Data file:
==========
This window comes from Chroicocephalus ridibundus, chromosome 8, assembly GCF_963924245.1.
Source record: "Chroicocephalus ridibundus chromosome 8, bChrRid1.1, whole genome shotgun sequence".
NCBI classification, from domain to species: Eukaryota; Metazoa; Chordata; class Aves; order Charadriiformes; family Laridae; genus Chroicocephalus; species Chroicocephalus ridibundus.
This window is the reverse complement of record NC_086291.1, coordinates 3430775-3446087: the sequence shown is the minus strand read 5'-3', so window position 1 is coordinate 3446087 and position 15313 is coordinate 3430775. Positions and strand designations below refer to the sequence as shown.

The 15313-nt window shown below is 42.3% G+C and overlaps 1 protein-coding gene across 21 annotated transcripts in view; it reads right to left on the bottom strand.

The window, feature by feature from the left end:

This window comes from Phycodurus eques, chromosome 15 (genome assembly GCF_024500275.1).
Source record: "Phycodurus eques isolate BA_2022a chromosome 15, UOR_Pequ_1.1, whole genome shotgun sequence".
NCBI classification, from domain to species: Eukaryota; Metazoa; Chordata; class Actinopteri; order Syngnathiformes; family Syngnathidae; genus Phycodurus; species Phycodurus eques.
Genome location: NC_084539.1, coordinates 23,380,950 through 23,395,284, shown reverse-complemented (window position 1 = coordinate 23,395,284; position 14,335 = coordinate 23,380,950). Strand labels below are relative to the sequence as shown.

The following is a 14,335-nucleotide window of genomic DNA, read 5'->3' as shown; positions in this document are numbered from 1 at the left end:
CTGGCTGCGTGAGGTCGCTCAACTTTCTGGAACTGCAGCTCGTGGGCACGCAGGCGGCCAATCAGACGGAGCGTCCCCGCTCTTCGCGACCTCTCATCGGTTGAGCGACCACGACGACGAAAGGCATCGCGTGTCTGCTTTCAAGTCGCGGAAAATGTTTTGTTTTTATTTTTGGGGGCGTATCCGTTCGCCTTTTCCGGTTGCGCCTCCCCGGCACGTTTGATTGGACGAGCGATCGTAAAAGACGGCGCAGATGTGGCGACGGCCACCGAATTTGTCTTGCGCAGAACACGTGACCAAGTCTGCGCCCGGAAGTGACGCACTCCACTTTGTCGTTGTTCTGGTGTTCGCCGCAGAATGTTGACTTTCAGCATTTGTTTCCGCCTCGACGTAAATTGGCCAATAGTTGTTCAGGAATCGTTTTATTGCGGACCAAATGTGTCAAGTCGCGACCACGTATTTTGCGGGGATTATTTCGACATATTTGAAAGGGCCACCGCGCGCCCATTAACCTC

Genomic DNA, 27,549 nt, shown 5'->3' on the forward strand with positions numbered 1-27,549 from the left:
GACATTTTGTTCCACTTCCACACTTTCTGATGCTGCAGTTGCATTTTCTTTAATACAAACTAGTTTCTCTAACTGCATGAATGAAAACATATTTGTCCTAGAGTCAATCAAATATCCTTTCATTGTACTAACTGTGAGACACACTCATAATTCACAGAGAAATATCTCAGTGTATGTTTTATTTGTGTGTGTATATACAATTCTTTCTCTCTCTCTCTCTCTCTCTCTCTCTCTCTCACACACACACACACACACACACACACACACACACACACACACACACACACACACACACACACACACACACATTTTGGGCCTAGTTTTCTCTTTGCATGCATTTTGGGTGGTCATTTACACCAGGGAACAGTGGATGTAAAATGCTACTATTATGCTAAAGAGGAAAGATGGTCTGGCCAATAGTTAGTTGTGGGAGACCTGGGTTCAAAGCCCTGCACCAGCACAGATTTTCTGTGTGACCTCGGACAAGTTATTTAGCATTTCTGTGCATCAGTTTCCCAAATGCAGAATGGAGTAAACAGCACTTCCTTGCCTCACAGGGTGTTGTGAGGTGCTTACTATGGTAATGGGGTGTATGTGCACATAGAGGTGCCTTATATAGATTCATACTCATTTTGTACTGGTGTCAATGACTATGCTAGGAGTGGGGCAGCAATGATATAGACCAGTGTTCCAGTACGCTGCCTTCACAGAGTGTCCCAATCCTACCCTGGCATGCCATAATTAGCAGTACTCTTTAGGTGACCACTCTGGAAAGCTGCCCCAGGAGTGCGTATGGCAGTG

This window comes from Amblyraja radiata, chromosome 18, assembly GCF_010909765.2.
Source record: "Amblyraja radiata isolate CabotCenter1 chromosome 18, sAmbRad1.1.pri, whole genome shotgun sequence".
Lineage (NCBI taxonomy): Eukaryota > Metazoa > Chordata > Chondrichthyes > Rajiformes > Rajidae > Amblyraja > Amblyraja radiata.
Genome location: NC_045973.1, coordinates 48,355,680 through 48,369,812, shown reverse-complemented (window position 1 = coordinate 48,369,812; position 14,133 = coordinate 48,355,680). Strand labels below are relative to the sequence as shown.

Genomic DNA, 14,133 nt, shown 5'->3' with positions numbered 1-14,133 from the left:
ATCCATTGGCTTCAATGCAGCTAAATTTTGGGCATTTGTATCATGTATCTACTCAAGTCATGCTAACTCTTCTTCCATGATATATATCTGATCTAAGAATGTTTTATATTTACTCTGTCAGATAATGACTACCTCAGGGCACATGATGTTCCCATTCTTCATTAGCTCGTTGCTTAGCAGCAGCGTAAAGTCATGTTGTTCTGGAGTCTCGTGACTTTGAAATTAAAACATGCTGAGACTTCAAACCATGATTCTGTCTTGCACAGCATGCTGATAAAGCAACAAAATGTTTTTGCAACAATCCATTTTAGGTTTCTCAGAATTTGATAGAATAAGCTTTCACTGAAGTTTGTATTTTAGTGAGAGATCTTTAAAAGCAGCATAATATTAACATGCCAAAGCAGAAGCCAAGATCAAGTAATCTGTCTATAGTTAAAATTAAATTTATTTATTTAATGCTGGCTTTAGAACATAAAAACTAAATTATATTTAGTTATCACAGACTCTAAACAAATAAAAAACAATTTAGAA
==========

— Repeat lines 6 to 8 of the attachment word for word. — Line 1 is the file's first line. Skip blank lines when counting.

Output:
The window, feature by feature from the left end:

This window comes from Phycodurus eques, chromosome 15 (genome assembly GCF_024500275.1).
Source record: "Phycodurus eques isolate BA_2022a chromosome 15, UOR_Pequ_1.1, whole genome shotgun sequence".